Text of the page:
Swimming through the labyrinthine tunnels of the Tham Luang cave in summer 2018, the two divers couldn’t see their hands in front of their faces. When they reached sections with air pockets, they swam to the surface and called out.
For the first several days, Rick Stanton and John Volanthen heard nothing. They did notice, though, that oxygen was low—around 15.6 percent. (Levels below 16 percent can trigger hypoxia, a type of oxygen depletion that causes headaches, confusion and restlessness.) In other parts of the cave system, the tunnels were fully submerged, forcing the divers to swim against strong currents through harrowingly narrow spaces, some as small as 3 feet wide and 2 feet tall.
Outside, the world watched as rescuers searched for 12 boys and their soccer coach, all of whom were trapped somewhere in the flooded tunnels. The cave system—one of the longest in Thailand—stretches six miles long. The rescuers didn’t know how deep into the cave they would need to go, nor whether they would find any survivors.
More than a mile and a half from the cave’s entrance, on day nine of the search, Stanton and Volanthen surfaced once more. One by one, the boys emerged from around a dark corner on a narrow rock shelf.
“How many of you?” shouted Volanthen. “Thirteen?”
“Thirteen,” confirmed one of the boys.
The boys had a lot of questions: What day was it? (Monday.) How long had they been trapped? (Ten days.) Could they leave right away?
“Not today. There’s two of us. You have to dive.”
The riskiest parts of the rescue were still to come. The journey through Tham Luang was dangerous for even the world’s best cave divers, let alone a group of inexperienced swimmers between the ages of 11 and 16. In a matter of days, monsoon rains would flood the cave system, making the passages even more inaccessible.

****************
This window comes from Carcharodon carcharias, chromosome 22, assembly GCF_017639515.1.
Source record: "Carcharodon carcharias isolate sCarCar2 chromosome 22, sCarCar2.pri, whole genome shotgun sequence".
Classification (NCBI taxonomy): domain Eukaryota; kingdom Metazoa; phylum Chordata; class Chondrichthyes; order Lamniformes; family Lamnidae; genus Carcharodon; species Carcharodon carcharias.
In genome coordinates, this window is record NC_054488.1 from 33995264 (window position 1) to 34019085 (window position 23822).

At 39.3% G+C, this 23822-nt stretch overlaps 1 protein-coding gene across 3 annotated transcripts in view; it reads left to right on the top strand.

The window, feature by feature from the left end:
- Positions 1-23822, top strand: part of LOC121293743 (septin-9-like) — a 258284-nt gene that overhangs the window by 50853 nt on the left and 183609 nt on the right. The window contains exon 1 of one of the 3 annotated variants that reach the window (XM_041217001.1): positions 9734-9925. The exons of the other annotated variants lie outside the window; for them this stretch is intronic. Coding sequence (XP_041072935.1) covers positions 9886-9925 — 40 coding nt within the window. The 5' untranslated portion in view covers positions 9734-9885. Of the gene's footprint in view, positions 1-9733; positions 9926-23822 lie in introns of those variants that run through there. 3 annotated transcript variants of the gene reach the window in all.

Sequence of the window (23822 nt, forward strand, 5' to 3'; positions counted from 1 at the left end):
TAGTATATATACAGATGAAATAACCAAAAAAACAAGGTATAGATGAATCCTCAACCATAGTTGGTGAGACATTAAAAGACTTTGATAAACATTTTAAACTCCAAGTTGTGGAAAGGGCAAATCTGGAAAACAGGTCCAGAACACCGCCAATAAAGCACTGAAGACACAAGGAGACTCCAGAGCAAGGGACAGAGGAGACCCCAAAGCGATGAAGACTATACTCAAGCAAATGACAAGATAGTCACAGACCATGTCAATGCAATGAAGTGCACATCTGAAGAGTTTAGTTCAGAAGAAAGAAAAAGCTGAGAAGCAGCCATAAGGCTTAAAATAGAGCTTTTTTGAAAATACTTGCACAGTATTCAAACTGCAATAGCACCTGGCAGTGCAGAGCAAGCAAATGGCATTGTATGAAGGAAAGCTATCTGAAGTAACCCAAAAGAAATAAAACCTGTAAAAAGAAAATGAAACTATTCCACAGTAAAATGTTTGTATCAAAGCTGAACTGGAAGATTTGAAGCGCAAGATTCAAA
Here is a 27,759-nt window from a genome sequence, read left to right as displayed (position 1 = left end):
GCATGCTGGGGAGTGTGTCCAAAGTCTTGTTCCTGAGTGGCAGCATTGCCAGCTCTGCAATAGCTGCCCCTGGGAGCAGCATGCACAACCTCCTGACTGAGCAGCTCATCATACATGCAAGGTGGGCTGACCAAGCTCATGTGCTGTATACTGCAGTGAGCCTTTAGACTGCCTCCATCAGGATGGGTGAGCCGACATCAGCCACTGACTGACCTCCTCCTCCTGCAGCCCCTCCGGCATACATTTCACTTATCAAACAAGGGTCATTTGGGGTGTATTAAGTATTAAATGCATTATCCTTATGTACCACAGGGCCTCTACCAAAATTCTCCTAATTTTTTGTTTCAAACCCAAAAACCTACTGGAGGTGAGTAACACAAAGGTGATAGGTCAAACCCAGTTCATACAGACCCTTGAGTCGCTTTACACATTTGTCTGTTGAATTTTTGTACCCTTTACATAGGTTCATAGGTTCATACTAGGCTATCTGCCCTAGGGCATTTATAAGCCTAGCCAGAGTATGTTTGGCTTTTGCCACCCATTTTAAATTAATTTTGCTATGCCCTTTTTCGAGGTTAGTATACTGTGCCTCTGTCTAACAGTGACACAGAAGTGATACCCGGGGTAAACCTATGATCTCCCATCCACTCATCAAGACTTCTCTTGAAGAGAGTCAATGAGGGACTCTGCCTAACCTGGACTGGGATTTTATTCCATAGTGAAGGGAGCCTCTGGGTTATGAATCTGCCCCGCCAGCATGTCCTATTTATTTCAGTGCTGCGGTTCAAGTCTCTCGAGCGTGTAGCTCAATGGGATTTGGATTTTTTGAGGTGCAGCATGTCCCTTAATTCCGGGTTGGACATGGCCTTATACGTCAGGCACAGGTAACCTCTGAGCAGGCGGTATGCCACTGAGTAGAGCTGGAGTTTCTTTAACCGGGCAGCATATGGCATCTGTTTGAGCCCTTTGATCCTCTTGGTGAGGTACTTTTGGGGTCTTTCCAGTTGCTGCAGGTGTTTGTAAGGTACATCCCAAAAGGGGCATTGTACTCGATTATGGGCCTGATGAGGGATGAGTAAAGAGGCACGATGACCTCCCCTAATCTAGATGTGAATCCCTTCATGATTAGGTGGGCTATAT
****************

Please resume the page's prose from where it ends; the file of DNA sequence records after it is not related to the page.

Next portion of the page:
“We’re coming; it’s okay,” one of the divers reassured the group. “Many people are coming. Many, many people. We are the first. Many people come.”
The making of Thirteen Lives
Isolated in the dark, the boys weren’t privy to the massive scale of the rescue unfolding outside. Over more than two weeks, some 10,000 people—including 2,000 soldiers, 200 divers and volunteers from around the world—worked to bring the team to safety.
Thirteen Lives, a new movie from acclaimed director Ron Howard, dramatizes the rescue mission—and the many people who took part in it. The film is perhaps reminiscent of one of Howard’s most famous movies, Apollo 13. The 1995 thriller, like Thirteen Lives, dramatizes a real-life disaster solved through the collaboration of brilliant minds working against the clock as millions followed along in real time. (And in both films, as the Guardian’s Peter Bradshaw points out, “we have the unlucky number right up there in the title.”)
Howard also chose to engage with some of the political issues underlying the boys’ rescue. Three of them, as well as their 25-year-old assistant coach, were stateless, among an ethnic minority that lives in Thailand without the same rights as citizens. After the rescue, they were granted Thai citizenship.
Thirteen Lives isn’t the first film to spotlight the cave rescue. A Thai drama called The Cave came out in 2019, and the National Geographic documentary The Rescue premiered last year. But Howard decided against a documentary; while he sticks to the general outline of events as they played out, the director is mainly concerned with conveying feeling—how to best communicate fear, claustrophobia, impending urgency.
“Documentaries are about being as comprehensive and informative as possible,” Howard tells Deadline. “Scripted versions of true events have to offer that as well, and yet, their promise also includes something else. It involves engaging the nervous system of the audience.”
Inside the daring cave rescue
The ordeal began on June 23, 2018, when the boys on the Wild Boars soccer team didn’t come home after practice. Frantic parents called the team’s head coach, Nopparat Khanthavong, who then called the assistant coach, Ekapol Chanthawong. Neither Chanthawong nor the players answered their phones—at least until the coach called 13-year-old Songpol Kanthawong, whose mother had picked him up after practice. The rest of the boys, he said, had gone exploring in the cave. They had visited the cave before, and the rains that ultimately trapped them weren’t supposed to start until July. Khanthavong rushed to the site, where he saw the boys’ bicycles—and water flowing into the cave’s passageways, trapping them inside.
Once British divers Stanton and Volanthen (played in the film by Viggo Mortensen and Colin Farrell, respectively) found the boys alive, the real rescue began. Trapped in the cave for more than a week with limited food and water, they were weak. They didn’t know how to dive, and there wasn’t time to train them.